Brian Klepper and John Rodis
Posted Mar 7, 2021 on The Doctor Weighs In
Now and then, a solution emerges for a large, seemingly intractable problem. In some cases the fix is straightforward, grounded in a fresh evaluation of well-understood circumstances. But more often it’s born from a sustained, in-depth effort that permits incremental successes and takes time to achieve a fully capable answer. MedsEngine, described below, is a good example.
There is little question that better management of major chronic conditions – like hypertension, diabetes, heart failure and asthma – represents our most important health care outpatient improvement opportunity. In 2016, chronic conditions and the downstream health and productivity events they generate – heart attacks, strokes, amputations, emergency visits, hospital admissions, absenteeism – consumed a breathtakingly large portion of our national economic output, about one-fifth of US Gross Domestic Product.
Worse, our efforts to manage chronic conditions have yielded despairingly weak results. Performance can be measured by the percentage of cases that are “controlled,” meaning patients’ metrics are within acceptable limits. Currently only 44% of Americans with hypertension are controlled. Fewer than 10% of diabetics are controlled. Better control would translate to safer patients, with better health outcomes and lower costs.
The standard response to poor results has been to assign blame. Patients are lax about taking their meds. Doctors don’t give patients the attention they need. Chronic conditions are simply too resistant to control. With these assumptions as a backdrop, most interventions aim to change patient behavior, typically with little success.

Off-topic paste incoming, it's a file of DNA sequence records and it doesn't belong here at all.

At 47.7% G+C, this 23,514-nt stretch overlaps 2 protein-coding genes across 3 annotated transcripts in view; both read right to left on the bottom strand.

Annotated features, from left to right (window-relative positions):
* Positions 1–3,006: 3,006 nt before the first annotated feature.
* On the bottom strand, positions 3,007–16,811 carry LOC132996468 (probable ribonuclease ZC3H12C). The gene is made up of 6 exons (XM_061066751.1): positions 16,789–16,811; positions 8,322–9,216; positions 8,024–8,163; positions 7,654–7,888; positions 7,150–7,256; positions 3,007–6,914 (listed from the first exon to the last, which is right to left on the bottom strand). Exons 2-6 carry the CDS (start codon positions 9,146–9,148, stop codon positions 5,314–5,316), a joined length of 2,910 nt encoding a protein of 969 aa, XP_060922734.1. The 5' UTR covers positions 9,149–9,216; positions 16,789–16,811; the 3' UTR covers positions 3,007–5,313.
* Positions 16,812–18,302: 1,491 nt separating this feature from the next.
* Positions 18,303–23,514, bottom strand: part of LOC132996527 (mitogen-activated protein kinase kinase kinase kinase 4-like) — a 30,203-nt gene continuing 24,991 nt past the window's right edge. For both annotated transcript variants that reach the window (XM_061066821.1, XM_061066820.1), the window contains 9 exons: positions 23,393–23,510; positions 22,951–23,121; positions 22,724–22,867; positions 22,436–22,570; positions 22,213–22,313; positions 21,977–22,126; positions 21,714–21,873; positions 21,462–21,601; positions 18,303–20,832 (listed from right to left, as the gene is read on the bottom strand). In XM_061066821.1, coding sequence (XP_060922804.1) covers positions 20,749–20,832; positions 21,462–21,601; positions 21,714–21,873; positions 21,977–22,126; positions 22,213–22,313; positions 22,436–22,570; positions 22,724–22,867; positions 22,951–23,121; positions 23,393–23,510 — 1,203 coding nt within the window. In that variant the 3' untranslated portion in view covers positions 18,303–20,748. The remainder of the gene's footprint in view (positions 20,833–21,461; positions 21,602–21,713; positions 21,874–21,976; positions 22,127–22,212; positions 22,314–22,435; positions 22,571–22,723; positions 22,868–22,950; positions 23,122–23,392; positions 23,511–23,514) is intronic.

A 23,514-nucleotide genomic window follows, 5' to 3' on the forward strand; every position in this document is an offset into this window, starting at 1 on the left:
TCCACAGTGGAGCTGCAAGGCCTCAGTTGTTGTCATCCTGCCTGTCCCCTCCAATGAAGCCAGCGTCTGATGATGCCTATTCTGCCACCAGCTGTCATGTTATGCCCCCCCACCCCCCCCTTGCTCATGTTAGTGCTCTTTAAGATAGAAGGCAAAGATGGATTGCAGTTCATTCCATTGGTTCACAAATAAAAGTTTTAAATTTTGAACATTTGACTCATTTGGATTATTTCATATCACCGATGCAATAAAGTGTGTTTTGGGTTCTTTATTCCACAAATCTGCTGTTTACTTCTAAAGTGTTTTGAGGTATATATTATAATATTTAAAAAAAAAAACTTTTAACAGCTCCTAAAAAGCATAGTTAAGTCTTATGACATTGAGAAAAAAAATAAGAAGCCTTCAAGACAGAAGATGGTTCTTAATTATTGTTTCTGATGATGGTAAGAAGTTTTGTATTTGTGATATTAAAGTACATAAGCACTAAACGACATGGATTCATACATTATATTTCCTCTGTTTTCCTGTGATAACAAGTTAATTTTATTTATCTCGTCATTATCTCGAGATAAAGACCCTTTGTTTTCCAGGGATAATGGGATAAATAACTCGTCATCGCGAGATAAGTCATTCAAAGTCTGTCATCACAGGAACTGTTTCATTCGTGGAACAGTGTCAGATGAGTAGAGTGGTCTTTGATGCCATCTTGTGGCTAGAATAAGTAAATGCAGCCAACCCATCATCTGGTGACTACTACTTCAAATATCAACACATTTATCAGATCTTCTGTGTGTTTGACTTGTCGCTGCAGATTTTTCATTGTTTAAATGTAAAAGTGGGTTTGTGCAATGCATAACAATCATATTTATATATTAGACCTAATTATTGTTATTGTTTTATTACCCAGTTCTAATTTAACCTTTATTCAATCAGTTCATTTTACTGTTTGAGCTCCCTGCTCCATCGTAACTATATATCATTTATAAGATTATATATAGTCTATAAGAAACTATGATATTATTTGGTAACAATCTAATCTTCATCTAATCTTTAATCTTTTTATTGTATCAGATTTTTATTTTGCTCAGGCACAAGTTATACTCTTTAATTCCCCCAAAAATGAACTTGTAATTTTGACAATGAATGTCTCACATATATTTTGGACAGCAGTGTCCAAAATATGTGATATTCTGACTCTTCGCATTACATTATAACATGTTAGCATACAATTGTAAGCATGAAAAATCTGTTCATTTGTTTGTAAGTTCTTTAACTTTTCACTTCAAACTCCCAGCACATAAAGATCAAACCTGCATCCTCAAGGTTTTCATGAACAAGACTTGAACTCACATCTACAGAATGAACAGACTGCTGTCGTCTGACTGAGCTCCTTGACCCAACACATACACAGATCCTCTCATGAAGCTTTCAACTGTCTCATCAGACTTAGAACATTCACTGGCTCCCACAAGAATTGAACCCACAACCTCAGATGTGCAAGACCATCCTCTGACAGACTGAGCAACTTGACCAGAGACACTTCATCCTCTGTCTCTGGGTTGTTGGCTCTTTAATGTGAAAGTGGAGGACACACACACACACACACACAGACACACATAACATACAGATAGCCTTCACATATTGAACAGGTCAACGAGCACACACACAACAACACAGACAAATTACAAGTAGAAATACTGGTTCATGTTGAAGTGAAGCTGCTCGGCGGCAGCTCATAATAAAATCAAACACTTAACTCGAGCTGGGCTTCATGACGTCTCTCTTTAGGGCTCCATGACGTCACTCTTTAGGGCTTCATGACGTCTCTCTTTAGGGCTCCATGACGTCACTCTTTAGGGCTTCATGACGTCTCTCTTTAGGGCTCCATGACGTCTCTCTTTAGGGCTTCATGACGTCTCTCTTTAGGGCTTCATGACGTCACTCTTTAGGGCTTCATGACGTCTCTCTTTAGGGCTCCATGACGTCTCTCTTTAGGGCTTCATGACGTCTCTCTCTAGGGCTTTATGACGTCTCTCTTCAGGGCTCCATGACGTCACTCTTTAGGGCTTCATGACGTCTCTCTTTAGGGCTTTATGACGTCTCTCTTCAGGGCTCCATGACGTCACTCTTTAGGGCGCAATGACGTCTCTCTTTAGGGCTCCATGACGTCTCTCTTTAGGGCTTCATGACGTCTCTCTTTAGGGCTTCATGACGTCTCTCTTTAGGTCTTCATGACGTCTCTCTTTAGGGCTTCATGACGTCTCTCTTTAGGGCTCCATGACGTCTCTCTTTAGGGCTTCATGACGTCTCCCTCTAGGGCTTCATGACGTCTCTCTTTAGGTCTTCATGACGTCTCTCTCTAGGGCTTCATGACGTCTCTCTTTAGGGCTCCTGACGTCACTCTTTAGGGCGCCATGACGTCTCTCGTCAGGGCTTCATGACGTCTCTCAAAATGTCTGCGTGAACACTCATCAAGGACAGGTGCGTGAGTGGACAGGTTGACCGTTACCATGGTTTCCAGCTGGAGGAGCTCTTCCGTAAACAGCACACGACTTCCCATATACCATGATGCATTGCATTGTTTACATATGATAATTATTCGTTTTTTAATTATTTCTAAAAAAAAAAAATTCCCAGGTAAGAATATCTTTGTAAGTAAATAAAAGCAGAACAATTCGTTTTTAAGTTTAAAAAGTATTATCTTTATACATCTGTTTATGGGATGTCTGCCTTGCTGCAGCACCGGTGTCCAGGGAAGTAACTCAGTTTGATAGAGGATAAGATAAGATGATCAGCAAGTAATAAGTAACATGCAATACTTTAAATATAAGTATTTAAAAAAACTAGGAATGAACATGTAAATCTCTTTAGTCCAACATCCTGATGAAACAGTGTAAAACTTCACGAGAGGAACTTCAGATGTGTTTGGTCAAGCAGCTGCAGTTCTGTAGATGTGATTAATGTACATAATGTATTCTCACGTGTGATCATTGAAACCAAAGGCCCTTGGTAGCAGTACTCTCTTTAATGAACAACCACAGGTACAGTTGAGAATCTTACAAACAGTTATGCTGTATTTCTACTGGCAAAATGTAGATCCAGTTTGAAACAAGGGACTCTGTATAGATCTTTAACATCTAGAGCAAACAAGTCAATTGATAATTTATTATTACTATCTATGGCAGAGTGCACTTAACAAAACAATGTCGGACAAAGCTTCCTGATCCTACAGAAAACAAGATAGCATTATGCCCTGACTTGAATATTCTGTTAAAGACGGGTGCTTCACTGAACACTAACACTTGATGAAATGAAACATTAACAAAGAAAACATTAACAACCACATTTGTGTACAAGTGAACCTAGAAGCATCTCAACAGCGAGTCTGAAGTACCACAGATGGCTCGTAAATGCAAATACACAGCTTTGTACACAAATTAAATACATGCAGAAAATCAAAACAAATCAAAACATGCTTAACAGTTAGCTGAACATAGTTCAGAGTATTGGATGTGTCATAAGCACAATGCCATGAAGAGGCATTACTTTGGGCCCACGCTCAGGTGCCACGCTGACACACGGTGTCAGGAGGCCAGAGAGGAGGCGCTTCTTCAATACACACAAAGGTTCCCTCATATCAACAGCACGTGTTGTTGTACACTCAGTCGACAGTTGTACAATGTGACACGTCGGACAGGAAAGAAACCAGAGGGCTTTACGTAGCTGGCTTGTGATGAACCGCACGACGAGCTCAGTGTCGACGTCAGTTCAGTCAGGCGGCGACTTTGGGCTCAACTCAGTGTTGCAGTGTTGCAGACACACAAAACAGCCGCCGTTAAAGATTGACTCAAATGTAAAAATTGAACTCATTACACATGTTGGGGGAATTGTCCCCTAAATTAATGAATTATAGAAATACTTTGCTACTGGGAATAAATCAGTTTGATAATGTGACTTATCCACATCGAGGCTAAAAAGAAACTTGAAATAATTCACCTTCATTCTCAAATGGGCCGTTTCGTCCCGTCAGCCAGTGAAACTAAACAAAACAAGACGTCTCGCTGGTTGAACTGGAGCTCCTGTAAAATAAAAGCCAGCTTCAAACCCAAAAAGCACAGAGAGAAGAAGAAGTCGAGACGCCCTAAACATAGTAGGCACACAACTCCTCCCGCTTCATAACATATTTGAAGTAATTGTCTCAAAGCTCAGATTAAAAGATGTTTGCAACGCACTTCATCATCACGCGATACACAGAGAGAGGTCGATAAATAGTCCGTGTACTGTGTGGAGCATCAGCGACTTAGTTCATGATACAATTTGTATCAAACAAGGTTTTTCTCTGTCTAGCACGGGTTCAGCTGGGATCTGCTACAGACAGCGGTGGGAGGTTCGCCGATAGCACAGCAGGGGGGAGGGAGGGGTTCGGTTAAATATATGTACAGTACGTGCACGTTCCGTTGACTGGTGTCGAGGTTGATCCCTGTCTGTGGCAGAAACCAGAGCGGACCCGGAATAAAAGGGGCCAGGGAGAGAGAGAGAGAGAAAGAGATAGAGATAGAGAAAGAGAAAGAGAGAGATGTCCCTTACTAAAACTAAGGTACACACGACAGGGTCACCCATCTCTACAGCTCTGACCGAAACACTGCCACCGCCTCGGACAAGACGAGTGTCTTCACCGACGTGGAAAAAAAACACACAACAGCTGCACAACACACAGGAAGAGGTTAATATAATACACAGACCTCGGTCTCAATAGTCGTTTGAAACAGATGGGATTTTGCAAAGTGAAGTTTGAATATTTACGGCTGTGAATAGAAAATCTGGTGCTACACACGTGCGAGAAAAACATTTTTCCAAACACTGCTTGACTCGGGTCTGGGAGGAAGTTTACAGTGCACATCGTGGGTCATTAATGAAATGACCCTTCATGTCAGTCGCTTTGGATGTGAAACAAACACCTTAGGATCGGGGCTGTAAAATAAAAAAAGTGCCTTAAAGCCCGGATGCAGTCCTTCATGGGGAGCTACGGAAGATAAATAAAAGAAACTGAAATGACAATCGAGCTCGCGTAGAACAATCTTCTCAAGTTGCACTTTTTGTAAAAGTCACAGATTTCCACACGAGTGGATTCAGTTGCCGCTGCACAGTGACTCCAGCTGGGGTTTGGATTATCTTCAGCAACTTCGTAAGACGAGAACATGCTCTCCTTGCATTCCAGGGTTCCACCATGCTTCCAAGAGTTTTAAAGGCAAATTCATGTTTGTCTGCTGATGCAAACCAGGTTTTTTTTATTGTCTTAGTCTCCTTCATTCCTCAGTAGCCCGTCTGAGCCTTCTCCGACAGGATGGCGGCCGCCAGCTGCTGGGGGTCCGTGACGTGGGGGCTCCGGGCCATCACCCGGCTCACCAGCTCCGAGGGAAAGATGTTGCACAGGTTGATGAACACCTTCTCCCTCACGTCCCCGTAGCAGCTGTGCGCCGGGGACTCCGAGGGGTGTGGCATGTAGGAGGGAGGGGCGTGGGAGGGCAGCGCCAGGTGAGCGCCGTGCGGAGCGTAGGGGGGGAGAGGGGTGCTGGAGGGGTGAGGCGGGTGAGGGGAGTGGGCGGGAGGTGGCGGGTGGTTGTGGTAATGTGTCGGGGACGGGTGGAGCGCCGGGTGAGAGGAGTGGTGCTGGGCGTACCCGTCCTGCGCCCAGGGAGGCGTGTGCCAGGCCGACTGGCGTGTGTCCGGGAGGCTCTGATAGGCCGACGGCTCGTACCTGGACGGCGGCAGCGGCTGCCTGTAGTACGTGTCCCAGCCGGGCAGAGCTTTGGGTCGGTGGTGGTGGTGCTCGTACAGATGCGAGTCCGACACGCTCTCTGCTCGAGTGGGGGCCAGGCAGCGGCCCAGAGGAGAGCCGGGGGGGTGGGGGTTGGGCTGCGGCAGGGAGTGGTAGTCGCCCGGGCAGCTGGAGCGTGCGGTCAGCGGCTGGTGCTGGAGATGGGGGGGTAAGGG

But these reactions ignore the complex structure of chronic diseases and what it takes to manage that complexity. As it turns out, two elements are necessary for successful chronic condition management. First, physicians must prescribe the right medications for each patient, and, second, patients must be engaged, participating in therapy and self-care. Let’s put aside the second, on the assumption that the better health outcomes associated with the right drugs are a reward that should easily win patients’ buy-in.
Prescribing the most appropriate drugs is an obvious goal, but more complicated than it seems due to the number of variables involved in choosing them. So consider, for example, that there are five distinct causes for hypertension, each with its own physiologic configuration. At least 28 medical conditions require consideration in hypertension therapy. Twelve different drug classes – with multiple drugs within each class – apply to hypertension management, though most physicians are familiar with and adhere to, at most, four or five. And then there are dozens of different demographic risk groups, each with slightly different physiologic sensibilities. There are other variables as well, including the effect of these medications on co-morbidities, as well as the drug-drug interactions.
These dynamics present an overwhelming management challenge, easily exceeding a clinician’s capacity to competently match an individual patient’s details to a treatment pathway. Choosing the correct medications for a patient’s chronic condition can be a process that literally requires sifting through millions of permutations. Complexity inevitably hits a ceiling, with the upshot that physicians often prescribe drugs and/or dosages that are not the best fit for the patient.
But machines may allow us to juggle many more variables competently and reliably. That has been the vision of MediSync, a firm that, in other parts of its business, develops management solutions for large primary care and multi-specialty physician practices. It has taken two decades to sort out next steps and do the work that brought MedsEngine to fruition.